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Kidney Transplantation and Hyperkalemia

Protocol Title

Pharmacokinetic Study of Tacrolimus and Mycophenolate Mofetil in Kidney Transplant Recipients with Hyperkalemia Receiving Patiromer

Principal Investigator

Jun Lee, M.D.
Office Number: 212-746-1570

Study Status

Open for Enrollment

Brief Summary of Protocol

High potassium in the blood (hyperkalemia) is a common condition found in kidney transplant patients.  Risk factors include poor kidney function and exposure to various drugs and current treatment options are limited.

The Food and Drug Administration (FDA) approved patiromer, the study drug, for lowering high blood potassium levels.  Kidney transplant patients with hyperkalemia may benefit from patiromer, but the interaction with transplant medications has not been studied.  The purpose of this study is to test if patiromer will interfere with the transplant medications tacrolimus and mycophenolate mofetil (MMF).

Potential candidates are male or female kidney transplant recipients, 18 years or older, with high blood potassium levels and are taking tacrolimus and MMF for maintenance immunosuppression.  Additional eligibility criteria will be discussed upon contacting the study team.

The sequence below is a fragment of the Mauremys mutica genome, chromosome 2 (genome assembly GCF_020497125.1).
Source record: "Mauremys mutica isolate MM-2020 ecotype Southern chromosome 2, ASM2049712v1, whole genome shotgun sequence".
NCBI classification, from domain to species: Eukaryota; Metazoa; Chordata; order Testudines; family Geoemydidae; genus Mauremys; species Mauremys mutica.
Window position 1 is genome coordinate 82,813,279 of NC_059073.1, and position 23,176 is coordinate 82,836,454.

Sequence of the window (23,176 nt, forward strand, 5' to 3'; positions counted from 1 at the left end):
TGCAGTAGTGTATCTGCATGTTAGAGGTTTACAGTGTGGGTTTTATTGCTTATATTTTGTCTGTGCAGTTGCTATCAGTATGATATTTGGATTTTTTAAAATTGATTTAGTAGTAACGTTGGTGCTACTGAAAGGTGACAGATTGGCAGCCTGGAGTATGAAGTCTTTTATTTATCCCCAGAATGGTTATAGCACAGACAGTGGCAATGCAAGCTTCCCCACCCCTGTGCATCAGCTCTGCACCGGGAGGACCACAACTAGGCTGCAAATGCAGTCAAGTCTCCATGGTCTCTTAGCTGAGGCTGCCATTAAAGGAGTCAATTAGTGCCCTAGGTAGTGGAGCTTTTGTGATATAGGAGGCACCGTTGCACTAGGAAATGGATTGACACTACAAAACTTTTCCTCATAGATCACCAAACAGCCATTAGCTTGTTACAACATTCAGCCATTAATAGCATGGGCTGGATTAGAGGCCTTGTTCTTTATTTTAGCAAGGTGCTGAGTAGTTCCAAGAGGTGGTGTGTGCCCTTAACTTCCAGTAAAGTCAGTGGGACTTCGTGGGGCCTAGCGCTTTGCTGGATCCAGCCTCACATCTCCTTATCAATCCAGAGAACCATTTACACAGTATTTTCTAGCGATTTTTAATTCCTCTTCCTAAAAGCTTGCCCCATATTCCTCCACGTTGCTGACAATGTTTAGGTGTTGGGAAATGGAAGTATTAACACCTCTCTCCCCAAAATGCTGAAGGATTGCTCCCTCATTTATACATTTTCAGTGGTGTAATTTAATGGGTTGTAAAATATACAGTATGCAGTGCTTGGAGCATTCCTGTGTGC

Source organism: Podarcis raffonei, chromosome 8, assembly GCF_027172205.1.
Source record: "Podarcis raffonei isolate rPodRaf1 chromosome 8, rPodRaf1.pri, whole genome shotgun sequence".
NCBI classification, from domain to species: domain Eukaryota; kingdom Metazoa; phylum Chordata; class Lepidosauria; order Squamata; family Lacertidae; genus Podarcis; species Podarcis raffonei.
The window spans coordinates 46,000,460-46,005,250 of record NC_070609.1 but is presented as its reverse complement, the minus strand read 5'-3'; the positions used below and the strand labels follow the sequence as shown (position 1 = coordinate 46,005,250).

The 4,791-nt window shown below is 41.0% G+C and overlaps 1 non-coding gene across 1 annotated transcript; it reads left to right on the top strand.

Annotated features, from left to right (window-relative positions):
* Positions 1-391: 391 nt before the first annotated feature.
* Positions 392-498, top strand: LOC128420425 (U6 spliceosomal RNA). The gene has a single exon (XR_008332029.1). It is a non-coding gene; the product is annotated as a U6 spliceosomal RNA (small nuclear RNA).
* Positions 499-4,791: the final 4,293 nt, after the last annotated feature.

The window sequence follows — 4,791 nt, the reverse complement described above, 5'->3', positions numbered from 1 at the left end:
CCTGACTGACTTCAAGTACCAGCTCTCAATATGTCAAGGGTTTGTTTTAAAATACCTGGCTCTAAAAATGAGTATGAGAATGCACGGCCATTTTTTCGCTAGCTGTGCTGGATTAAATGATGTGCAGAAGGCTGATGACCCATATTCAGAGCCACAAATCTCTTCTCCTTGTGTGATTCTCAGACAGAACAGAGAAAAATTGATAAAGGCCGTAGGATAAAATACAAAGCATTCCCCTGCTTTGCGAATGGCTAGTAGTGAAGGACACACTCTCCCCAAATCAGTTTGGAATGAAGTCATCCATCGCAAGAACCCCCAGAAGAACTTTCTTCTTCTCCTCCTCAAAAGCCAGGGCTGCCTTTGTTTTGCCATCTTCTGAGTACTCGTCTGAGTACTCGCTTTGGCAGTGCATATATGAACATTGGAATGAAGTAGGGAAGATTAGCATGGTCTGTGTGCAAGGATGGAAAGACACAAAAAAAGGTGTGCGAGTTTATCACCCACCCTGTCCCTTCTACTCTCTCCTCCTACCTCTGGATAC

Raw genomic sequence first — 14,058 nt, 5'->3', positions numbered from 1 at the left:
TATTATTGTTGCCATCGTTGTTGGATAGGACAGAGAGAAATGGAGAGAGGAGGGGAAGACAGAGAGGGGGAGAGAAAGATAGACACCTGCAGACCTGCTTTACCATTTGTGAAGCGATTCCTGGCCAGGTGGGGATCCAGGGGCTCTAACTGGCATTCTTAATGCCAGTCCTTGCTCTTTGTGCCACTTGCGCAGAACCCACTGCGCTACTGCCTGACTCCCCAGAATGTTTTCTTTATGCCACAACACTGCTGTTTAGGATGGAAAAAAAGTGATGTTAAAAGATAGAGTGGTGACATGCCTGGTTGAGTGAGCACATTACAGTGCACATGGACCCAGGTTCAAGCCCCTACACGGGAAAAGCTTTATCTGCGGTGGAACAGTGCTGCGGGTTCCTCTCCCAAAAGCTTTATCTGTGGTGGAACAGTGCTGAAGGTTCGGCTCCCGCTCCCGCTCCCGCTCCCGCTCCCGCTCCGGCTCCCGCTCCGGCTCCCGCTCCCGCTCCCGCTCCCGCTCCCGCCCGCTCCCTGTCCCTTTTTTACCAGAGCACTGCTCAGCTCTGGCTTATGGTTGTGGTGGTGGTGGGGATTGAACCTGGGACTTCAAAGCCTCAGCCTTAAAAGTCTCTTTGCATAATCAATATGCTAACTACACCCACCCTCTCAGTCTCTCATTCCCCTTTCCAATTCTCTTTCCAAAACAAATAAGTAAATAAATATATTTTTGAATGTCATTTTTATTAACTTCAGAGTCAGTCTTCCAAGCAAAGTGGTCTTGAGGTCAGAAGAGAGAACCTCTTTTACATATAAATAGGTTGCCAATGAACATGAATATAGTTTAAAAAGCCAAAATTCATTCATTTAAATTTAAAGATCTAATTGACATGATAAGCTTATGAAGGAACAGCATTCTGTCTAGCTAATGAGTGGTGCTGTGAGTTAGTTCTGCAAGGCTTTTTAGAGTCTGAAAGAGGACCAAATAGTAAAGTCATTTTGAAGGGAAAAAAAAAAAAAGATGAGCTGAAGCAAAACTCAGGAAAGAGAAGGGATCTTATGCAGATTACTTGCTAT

Participation in this study will last approximately two months and will include six visits to our center.  After screening, eligible participants will be provided with the study drug, which will be taken daily for 30 days and asked to return in two weeks.  The next two visits will take place one week apart and participants will need to stay at our center for repeat blood draws over a 12-hour period.  Participants will then return once a week for three standards of care clinic visits.

Potential Benefits

There is no guarantee that subjects will benefit personally from this study. However, participation in this study may benefit others in the future.

IRB Information

Weill Cornell Medical College
Protocol # 1606017355


The Rogosin Institute
Identifier:  NCT1606017355


Relypsa, Inc. is providing a research grant and study drug (Patiromer) for this study, and is not involved in, or collaborating on, the study design or conduct.

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